Ferrari Purosangue first drive: a Ferrari unlike any other

John Carey,
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In other Ferraris the exhaust pipes produce the best music. But the new Ferrari Purosangue isn’t like anything else the Italian brand has ever made.

This $700,000-plus thoroughbred – which is what “Purosangue” means in Italian – isn’t only the first-ever Ferrari with four doors. The four-seater is also, surprisingly, the first-ever model from Maranello to have properly premium audio.

The 21-speaker 3D high-end surround sound system by Berlin-based Burmester is brilliant. I’ve never heard better. It’s powerful throughout the frequency range, yet reveals every tiny musical detail. You hear stuff that is simply inaudible on lesser systems.

Right now it’s playing a Beatles track and the volume is cranked up loud enough to completely drown the voice of the V12 under the Purosangue’s long bonnet.

The excellent audio system, as much as the Purosangue’s shape and size, signal that this is a departure from Ferrari’s normal playlist. It’s aimed at those looking for more luxury, comfort and practicality than anything else that’s ever worn a Ferrari badge before.

And this makes it a controversial car. Ferrari bosses have long promised the brand would never produce an SUV. Not even a crossover.

Yet the Purosangue’s body has a taller profile and more ground clearance than other Ferraris. It’s all-wheel-drive, too. As well as having four truly spacious seats, the car’s cargo compartment is bigger than any other Ferrari. The fold-flat rear seats also mean the space back there delivers hatchback-like versatility.

The company line is that the Purosangue is “an authentic Ferrari four-door sports car”. You can make up your own mind if that’s fantasy or fact. What can’t be denied is that the heart of the Purosangue is tech transplanted from other Ferraris.

Its high-revving 6.5-litre V12 is basically the same engine as in the 812 Superfast, Ferrari’s top GT model. Its rear-mounted eight-speed double-clutch gearbox is the same as that in the SF90 Stradale and 296 GTB, Ferrari’s latest plug-in hybrid sports cars. Its all-wheel-drive tech is an update of the system used in the GTC4 Lusso, a three-door GT model that looked like a sleek shooting-brake wagon.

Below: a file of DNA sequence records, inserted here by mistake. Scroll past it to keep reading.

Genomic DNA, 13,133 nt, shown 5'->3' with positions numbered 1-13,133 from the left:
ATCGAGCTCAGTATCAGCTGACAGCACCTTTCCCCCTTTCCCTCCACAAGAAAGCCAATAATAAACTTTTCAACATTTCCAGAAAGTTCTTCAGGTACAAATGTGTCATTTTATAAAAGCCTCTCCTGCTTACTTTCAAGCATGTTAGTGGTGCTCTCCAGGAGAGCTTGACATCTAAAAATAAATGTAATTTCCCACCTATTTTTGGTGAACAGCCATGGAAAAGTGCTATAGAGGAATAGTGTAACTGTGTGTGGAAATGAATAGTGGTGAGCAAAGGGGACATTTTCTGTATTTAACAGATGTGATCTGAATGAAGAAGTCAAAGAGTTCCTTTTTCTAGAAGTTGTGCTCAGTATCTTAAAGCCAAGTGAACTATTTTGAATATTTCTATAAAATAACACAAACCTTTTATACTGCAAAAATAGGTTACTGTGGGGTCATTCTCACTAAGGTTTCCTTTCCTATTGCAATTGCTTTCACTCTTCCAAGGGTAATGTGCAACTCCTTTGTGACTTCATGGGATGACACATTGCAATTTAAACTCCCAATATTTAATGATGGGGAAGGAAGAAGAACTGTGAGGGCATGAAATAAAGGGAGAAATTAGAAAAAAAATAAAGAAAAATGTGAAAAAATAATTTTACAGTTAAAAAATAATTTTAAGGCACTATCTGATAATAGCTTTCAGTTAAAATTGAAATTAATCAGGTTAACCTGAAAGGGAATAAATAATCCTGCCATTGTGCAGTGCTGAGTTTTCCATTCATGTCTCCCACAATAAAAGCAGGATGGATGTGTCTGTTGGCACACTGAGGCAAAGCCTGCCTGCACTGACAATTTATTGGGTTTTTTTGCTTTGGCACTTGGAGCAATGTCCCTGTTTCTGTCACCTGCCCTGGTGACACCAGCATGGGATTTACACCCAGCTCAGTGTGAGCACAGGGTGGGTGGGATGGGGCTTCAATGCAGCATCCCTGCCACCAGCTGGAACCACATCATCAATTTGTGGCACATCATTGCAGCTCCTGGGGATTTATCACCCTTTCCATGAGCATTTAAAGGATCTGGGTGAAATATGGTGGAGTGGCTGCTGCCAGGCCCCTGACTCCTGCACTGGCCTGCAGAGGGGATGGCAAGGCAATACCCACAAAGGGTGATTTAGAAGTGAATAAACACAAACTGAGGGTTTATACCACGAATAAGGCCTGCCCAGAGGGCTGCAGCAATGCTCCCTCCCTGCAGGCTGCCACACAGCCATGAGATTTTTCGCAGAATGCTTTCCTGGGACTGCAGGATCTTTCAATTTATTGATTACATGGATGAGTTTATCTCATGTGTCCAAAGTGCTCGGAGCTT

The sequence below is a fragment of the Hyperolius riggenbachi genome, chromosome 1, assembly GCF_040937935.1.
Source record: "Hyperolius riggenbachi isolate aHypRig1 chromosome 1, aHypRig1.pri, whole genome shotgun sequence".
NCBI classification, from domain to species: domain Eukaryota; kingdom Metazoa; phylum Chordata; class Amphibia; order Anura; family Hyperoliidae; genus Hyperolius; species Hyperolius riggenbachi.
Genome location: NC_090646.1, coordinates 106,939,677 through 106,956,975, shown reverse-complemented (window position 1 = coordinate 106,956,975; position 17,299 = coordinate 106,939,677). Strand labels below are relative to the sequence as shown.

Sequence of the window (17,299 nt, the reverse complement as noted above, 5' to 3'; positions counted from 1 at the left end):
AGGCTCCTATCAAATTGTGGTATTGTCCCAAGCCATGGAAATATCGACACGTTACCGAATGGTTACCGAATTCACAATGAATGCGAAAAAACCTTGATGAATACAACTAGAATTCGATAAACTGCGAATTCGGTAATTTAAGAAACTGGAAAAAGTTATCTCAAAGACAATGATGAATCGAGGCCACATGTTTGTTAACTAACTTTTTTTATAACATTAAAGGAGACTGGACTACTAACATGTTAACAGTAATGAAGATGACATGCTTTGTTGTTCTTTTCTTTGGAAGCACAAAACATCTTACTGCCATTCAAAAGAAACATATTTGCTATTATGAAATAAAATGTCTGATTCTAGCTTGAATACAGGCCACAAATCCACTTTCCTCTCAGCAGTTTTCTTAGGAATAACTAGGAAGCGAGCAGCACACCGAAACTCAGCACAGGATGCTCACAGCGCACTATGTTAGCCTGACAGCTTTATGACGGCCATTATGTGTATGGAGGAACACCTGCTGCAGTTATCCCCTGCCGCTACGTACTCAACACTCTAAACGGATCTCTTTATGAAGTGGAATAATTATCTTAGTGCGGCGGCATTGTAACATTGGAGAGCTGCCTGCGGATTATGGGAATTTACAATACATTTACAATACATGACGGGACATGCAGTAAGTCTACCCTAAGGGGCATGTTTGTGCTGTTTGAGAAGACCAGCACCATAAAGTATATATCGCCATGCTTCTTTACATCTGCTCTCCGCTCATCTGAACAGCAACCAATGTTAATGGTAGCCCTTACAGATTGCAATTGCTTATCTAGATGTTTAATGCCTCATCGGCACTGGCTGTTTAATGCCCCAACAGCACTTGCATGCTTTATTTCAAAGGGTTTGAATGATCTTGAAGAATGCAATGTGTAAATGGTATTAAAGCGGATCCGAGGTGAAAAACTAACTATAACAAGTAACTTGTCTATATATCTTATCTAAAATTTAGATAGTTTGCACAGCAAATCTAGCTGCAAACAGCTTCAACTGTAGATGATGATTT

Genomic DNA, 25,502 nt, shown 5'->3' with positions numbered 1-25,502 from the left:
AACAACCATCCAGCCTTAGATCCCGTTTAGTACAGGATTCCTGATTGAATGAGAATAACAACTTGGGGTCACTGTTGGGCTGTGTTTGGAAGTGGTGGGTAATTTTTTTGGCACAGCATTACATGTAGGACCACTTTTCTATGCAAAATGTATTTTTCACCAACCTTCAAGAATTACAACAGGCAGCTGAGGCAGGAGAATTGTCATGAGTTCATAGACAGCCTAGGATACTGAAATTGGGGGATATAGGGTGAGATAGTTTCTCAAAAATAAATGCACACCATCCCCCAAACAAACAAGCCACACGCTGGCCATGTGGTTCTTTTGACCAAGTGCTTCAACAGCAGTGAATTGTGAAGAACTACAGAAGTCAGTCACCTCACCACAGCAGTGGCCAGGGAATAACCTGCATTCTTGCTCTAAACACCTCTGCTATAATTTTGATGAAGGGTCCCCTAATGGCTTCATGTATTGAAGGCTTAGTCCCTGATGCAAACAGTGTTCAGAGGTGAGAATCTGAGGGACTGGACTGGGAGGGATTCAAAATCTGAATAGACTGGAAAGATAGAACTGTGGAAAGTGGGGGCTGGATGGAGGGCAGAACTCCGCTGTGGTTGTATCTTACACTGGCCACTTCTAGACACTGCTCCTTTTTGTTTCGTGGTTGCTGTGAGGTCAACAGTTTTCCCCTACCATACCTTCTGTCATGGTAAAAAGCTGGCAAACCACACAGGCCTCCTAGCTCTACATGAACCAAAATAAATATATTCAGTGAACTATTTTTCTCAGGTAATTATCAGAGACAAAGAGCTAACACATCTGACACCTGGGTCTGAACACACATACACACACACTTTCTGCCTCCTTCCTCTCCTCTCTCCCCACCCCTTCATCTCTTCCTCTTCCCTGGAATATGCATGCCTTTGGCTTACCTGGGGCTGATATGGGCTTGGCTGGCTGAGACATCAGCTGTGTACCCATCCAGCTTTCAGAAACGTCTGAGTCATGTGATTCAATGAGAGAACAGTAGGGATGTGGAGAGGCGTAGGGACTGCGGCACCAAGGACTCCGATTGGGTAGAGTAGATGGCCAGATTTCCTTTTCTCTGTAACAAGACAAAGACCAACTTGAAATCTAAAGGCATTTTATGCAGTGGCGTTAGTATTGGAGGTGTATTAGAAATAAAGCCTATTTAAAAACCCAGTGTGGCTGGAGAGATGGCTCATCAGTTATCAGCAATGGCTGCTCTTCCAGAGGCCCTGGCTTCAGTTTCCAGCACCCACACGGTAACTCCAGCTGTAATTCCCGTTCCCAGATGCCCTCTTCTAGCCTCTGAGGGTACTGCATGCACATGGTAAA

The Lusso is the car the Purosangue replaces in the line-up.

And some of the Purosangue’s exterior recycles ideas seen on earlier Ferraris, such as the “aerobridge” that first appeared on the F12 Berlinetta more than a decade ago.

Other features are new, like the “floating” wheel-arch design Ferrari has patented.

These are not visibly connected to the bodywork above.

Plenty of other delightful details adorn the Purosangue’s shapely and muscular exterior, but you’ll search in vain for rear door handles. The powered rear doors swing open on a hefty single rear hinge, but only once you’ve discovered the small external toggle switch to activate them.

Inside is the most luxurious interior of any Ferrari ever made. The opulent instrument panel doesn’t have the usual centre screen; instead there are separate screens ahead of each seat. The individual rear seats, which feature electric adjustment, are near-duplicates of those in the front.

The Purosangue doesn’t drive exactly like any other Ferrari. Some parts of the experience are familiar, such as the immense power of its high-revving V12, the eyeblink-swift shifting of its double-clutch gearbox, the speed and precision of its steering.Ferrari staged the presentation of the Purosangue in the snowy mountains of northern Italy and all the test cars wore winter tyres.

These worked very well on a track covered in deep snow, but didn’t deliver a lot of grip on winding roads with slippery, grit-covered corners. This made it impossible to fully explore the car’s acceleration, braking and cornering limits.

The Purosangue’s big claim to technical fame is that it’s the first road car in the world equipped with a new kind of shock absorber from Canadian company Multimatic.

These software-controlled and electrically powered devices can push each wheel away from the body or pull it closer. And this means they can counteract body roll and pitch, at the same time as actively ironing out lumps and bumps.

They work. Choose the Soft setting and the Purosangue feels a little like a magic carpet ride, yet its agility is unaffected.

With suspension superpowers to go with its performance, looks and lavish interior, the Purosangue is a different Ferrari, yet it’s desirable for the same reasons as everything else in the range.

ENGINE: 6.5-litre petrol V12
POWER: 533kW/716Nm
CONSUMPTION: 17.3l/100km (WLTP)
PRICE: AU$728,000


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